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Protagoras

Plato

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The Protagoras is a strangely disjointed text. On a first reading, the different sections of the dialogue may seem to have little to do with each other. In fact, connections do exist between these apparently disparate parts, although they tend not to be on the level of narrative, explicit argumentative theme, or literary style. The dialogue begins with a conversation between Socrates and an anonymous friend. The rest of the dialogue is presented as being told by Socrates to this friend. However, the friend does not reappear at the end of the dialogue, so that the text is oddly unfinished as a narrative. The story Socrates tells involves the presence in Athens of the famous Sophist Protagoras, at the time the most famous thinker in Greece. Socrates relates how he is awoken by a friend, Hippocrates, who is excited by the arrival of Protagoras, and who intends to become Protagoras's disciple. But when Socrates questions Hippocrates as to what he hopes to learn from Protagoras, Hippocrates is unable to answer. The two set out to ask Protagoras himself exactly what it is he teaches.

The main dialogue begins when Socrates starts to question Protagoras about what he teaches his pupils. Protagoras asserts that he educates his students in politics and in how to manage personal affairs. But Socrates questions whether this is really a subject that can be taught. Protagoras responds by giving a long speech about the creation of the world. Virtue is indeed teachable, argues Protagoras, because political systems are founded on the basis that all citizens can possess virtue. Similarly, systems of criminal justice are based on the notion that people can be reformed—that is, taught how to be virtuous. Socrates then shifts the subject of discussion to focus more precisely on what virtue is exactly. Is it one thing, or many things? But this line of argument has not progressed very far before the dialogue breaks down completely. Socrates and Protagoras begin bickering over how long their answers to each other's questions should be: Socrates favors short answers and rapid questioning, while Protagoras prefers to be able to answer at length. Other speakers interpose, and persuade the two to return to the subject at hand. Protagoras will question Socrates first, and then Socrates will take his turn.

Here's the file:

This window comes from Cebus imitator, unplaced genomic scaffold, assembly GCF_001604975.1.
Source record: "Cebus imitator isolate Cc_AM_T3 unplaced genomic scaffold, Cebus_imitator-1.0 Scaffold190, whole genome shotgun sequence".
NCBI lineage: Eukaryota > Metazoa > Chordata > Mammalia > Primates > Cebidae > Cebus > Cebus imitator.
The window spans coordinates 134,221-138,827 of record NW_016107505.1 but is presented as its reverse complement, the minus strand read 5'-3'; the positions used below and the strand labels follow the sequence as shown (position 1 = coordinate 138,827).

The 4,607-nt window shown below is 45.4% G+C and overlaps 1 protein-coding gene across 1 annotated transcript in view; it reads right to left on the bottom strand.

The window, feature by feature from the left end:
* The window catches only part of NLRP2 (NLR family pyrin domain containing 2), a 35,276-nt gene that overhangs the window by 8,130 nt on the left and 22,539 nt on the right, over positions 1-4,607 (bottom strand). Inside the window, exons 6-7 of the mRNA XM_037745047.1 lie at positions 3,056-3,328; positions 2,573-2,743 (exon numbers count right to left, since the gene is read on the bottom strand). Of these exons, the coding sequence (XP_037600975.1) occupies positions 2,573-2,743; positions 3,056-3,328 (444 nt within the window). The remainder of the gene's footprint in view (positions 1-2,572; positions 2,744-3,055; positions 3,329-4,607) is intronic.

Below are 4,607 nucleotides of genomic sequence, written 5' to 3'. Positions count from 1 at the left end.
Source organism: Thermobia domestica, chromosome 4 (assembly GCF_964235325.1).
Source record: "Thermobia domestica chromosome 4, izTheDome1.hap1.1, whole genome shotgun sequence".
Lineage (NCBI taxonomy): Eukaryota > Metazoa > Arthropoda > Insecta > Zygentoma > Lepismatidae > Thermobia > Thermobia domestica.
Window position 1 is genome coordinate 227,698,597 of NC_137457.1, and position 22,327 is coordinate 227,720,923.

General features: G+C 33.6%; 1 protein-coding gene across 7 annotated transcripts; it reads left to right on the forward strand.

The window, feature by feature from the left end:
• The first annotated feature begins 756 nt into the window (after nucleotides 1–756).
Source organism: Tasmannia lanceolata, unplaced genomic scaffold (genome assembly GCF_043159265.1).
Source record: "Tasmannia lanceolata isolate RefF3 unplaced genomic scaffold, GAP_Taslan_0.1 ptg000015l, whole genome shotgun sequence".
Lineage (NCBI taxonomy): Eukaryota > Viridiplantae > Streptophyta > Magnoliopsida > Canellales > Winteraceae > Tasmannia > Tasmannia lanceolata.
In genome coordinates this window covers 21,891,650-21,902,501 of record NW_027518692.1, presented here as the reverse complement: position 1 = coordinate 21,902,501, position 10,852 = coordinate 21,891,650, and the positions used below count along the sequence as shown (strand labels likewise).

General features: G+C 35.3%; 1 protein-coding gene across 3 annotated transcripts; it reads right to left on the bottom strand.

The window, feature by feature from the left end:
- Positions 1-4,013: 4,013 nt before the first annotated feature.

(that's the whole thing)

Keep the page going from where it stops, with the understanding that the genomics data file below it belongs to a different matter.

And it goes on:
Protagoras takes this opportunity to switch the subject to a poem by Simonides. Having pointed out a contradiction, Protagoras challenges Socrates to respond. Socrates's argument is ingenious: he interprets the poem as reacting to the assertion of Pittacus, a sage, that it is hard to be good. In Socrates's interpretation, the poem contends that it is hard to become good but that it is impossible to be good all the time, for humans are forced to behave badly by inevitable misfortunes. Socrates then elaborates: misfortune here does not mean poverty or scarcity, but ignorance. As Socrates argues, the only evil is a lack of knowledge, because it is impossible to behave badly knowing what is good.

Socrates continues to pursue this line of reasoning when it is his turn to ask Protagoras questions. The only good, Socrates reasons, is pleasure; to commit an evil action is to unwittingly opt for pain over pleasure. What is needed is a technique that can unfailingly identify what is the more pleasurable course of action in any situation. Having gained Protagoras's assent to this position, Socrates then argues that cowardice is failing to fear the right things, and fearing things that should not be feared. Courage, too, is therefore a form of knowledge. Protagoras has previously accepted that wisdom, temperance, justice and holiness all name the same thing: virtue. Socrates has proved (at least to the satisfaction of Protagoras) that courage is also synonymous with these other terms, and that virtue itself is simply another name for knowledge. If virtue is knowledge, then it can be taught. Thus, both Protagoras and Socrates end up arguing the opposite of their positions at the beginning of the text, and the dialogue ends with Socrates complaining about a missed appointment.

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